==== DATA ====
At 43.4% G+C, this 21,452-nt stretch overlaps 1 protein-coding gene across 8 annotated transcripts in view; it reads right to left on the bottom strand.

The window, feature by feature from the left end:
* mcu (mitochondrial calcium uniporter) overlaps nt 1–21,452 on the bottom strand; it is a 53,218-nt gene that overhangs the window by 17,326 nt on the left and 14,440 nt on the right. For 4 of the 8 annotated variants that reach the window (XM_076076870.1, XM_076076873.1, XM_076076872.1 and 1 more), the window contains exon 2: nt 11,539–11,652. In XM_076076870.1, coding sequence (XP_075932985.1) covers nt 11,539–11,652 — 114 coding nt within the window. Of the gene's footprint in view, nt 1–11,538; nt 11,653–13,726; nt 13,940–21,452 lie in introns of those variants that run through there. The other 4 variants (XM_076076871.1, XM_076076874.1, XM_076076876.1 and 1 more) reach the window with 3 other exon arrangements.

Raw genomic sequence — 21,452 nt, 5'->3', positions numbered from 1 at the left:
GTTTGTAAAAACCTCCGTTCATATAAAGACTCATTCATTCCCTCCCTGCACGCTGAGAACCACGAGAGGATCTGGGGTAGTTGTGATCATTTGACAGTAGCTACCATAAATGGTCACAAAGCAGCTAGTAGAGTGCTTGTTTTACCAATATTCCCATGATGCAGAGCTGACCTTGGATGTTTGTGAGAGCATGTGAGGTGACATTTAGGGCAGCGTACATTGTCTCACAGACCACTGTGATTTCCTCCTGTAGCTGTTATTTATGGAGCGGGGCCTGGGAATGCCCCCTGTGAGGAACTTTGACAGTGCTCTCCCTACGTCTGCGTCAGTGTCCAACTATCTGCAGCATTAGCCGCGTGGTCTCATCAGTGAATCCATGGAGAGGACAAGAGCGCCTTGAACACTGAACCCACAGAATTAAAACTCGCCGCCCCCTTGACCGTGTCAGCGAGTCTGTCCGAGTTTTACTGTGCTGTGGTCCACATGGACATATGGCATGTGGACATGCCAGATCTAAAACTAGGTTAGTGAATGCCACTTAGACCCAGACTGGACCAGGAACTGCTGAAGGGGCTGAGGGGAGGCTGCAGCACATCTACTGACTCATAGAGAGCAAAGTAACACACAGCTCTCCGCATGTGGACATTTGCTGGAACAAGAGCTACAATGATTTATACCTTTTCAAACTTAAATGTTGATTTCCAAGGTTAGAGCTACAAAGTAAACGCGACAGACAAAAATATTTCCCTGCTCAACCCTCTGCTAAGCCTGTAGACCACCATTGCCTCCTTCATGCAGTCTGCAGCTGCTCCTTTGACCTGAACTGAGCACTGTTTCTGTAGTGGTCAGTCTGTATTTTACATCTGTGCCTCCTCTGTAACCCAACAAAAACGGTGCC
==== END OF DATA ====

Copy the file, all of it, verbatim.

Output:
At 43.4% G+C, this 21,452-nt stretch overlaps 1 protein-coding gene across 8 annotated transcripts in view; it reads right to left on the bottom strand.

The window, feature by feature from the left end:
* mcu (mitochondrial calcium uniporter) overlaps nt 1–21,452 on the bottom strand; it is a 53,218-nt gene that overhangs the window by 17,326 nt on the left and 14,440 nt on the right. For 4 of the 8 annotated variants that reach the window (XM_076076870.1, XM_076076873.1, XM_076076872.1 and 1 more), the window contains exon 2: nt 11,539–11,652. In XM_076076870.1, coding sequence (XP_075932985.1) covers nt 11,539–11,652 — 114 coding nt within the window. Of the gene's footprint in view, nt 1–11,538; nt 11,653–13,726; nt 13,940–21,452 lie in introns of those variants that run through there. The other 4 variants (XM_076076871.1, XM_076076874.1, XM_076076876.1 and 1 more) reach the window with 3 other exon arrangements.

Raw genomic sequence — 21,452 nt, 5'->3', positions numbered from 1 at the left:
GTTTGTAAAAACCTCCGTTCATATAAAGACTCATTCATTCCCTCCCTGCACGCTGAGAACCACGAGAGGATCTGGGGTAGTTGTGATCATTTGACAGTAGCTACCATAAATGGTCACAAAGCAGCTAGTAGAGTGCTTGTTTTACCAATATTCCCATGATGCAGAGCTGACCTTGGATGTTTGTGAGAGCATGTGAGGTGACATTTAGGGCAGCGTACATTGTCTCACAGACCACTGTGATTTCCTCCTGTAGCTGTTATTTATGGAGCGGGGCCTGGGAATGCCCCCTGTGAGGAACTTTGACAGTGCTCTCCCTACGTCTGCGTCAGTGTCCAACTATCTGCAGCATTAGCCGCGTGGTCTCATCAGTGAATCCATGGAGAGGACAAGAGCGCCTTGAACACTGAACCCACAGAATTAAAACTCGCCGCCCCCTTGACCGTGTCAGCGAGTCTGTCCGAGTTTTACTGTGCTGTGGTCCACATGGACATATGGCATGTGGACATGCCAGATCTAAAACTAGGTTAGTGAATGCCACTTAGACCCAGACTGGACCAGGAACTGCTGAAGGGGCTGAGGGGAGGCTGCAGCACATCTACTGACTCATAGAGAGCAAAGTAACACACAGCTCTCCGCATGTGGACATTTGCTGGAACAAGAGCTACAATGATTTATACCTTTTCAAACTTAAATGTTGATTTCCAAGGTTAGAGCTACAAAGTAAACGCGACAGACAAAAATATTTCCCTGCTCAACCCTCTGCTAAGCCTGTAGACCACCATTGCCTCCTTCATGCAGTCTGCAGCTGCTCCTTTGACCTGAACTGAGCACTGTTTCTGTAGTGGTCAGTCTGTATTTTACATCTGTGCCTCCTCTGTAACCCAACAAAAACGGTGCC